Paperless billing is about customers, not paper

Paperless billing is about customers, not paper

There are enormous benefits to paperless billing. From a business perspective, companies save the cost of print and postage, while from an environmental point of view far fewer resources are involved in sending electronic bills than physical ones. For the consumer, however, the benefits may need to be pointed out clearly by utility companies.

Naturally, paper-free billing means less paper delivered to homes every month, something which most people see as a benefit. Many businesses also provide incentives to encourage their customers to make the move. But in order to make a switch to paperless billing a success, companies must ensure their customers are well informed about the process and its benefits.

The customer is the priority

Companies thinking of making the switch should approach the changeover project from the customer service perspective, rather than focusing only on the change in systems.

As a provider of utility billing solutions to the energy industry, Jendev is regularly involved in paperless billing projects. This experience has shown us that it's vital to earn the trust of customers before embarking on the switchover.

The green benefits mean that some environmentally-focused customers may be keen to switch, and a large proportion will be used to running their affairs electronically, making the changeover a natural progression for them.

However, there will be a significant percentage of the customer base who are less motivated or interested in changing the way they administer their account - particularly older customers who have undertaken the same paper-based processes for decades. Winning them over will require carefully planned communication to educate them about the benefits of changing to paperless billing, and explain how to access online bills. Depending on the numbers involved, it could even be worth taking the educational element further and providing training directly to customers who are reluctant to engage with the initiative.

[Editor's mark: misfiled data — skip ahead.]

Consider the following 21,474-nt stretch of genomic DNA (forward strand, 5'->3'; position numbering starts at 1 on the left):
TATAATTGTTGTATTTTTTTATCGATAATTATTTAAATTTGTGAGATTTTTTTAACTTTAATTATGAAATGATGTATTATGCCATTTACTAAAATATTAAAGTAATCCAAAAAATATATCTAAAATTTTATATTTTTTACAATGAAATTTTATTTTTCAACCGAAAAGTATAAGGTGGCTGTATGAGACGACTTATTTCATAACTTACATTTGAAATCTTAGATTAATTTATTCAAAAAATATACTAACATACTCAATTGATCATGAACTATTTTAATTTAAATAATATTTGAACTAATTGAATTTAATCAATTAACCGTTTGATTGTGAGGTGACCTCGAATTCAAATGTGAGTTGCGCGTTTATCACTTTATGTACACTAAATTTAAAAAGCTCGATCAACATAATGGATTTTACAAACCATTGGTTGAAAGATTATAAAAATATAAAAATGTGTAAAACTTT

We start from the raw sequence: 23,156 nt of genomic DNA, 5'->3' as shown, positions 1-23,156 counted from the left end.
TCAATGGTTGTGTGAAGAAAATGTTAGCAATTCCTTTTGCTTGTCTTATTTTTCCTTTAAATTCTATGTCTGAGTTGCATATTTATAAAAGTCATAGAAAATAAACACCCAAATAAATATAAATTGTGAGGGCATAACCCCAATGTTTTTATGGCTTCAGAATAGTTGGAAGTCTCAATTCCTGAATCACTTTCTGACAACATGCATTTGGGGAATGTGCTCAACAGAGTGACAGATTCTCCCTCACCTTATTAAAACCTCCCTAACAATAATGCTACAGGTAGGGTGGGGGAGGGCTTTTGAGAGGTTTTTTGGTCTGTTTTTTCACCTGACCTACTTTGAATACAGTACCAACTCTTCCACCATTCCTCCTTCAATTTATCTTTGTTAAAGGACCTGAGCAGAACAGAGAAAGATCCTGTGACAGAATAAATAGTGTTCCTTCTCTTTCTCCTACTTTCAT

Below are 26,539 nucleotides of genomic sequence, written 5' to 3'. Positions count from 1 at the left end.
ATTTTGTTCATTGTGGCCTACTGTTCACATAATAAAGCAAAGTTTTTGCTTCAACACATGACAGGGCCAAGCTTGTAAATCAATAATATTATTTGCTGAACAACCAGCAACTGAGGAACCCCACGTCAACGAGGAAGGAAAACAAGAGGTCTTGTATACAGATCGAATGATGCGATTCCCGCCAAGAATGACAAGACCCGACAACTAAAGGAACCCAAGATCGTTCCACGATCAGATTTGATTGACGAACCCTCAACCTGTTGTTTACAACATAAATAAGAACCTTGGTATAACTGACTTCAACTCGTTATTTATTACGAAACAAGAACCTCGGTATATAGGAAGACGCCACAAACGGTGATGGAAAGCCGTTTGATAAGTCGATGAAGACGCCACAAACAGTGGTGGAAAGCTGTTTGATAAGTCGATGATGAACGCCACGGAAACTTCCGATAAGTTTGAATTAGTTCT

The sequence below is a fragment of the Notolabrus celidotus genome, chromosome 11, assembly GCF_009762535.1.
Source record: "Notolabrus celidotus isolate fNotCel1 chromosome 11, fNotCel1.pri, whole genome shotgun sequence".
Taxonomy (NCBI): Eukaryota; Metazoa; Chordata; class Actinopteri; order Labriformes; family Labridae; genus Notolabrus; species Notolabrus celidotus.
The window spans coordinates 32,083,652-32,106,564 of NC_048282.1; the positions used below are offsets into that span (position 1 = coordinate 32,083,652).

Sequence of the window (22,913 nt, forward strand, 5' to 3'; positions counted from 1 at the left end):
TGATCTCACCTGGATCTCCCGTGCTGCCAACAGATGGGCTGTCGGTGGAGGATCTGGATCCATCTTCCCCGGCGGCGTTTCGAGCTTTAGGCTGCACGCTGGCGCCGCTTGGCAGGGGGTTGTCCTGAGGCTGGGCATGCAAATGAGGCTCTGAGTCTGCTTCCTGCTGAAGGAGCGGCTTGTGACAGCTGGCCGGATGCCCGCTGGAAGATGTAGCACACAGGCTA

Communicate before penalising

Incentives do work and are generally better accepted than penalties, which usually come in the form of an admin fee which makes people feel forced into the change. A small discount for agreeing to paperless billing can be more effective than a small charge added to accounts that keep paper bills - although both may be seen by some as amounting to a penalty for not changing.

Administration charges may also bring companies into contact with the regulator, who could demand a justification for the level of a charge that is being added to paper-based accounts.

While there is a choice between using the carrot or the stick, there is little doubt from our experience that extensive preparatory communications are the most effective way to encourage people to change.

Build trust

It's important that customers trust the new system and are able to interact with it easily. It's a good idea to provide a step-by-step guide to the new process, and also to confirm how customers can query bills or halt automated payments should they be using them.

It's also important to deal with issues like phishing, giving clear guidance to clients about how they can recognise genuine communications and confirming that customers would never be asked to divulge password details. It's essential to ask them to report any suspected instances of phishing because just one successful phishing incident can cause significant reputational damage.

When moving to paperless billing, the onus is on the client to make sure they see their bill when it arrives in their inbox. It makes sense to encourage them to adjust their email settings to ensure the message is recognised as genuine and not spam. Reminders to check the bill can also be sent two weeks after the original message, to highlight the fact that a bill is available.

Make the customer comfortable

Making the customer comfortable with the change will go a long way to ensuring the switch over project is successful in the long term but utility companies should be aware that some clients, particularly older ones, may never move.

The reality is that companies may have to accept this reluctance among a small proportion of their customers and continue to issue paper bills for quite some time. Many energy firms are monopolies and, as a result, have to serve everyone in their community: paperless or not, every customer must continue to feel valued.

Paperless billing has many social and business advantages but that may not mean it is the right move for everyone. Clearly however, a considered and well managed communications strategy can increase uptake and significantly reduce the pain for both customers and the business when the paperless billing changeover does take place.

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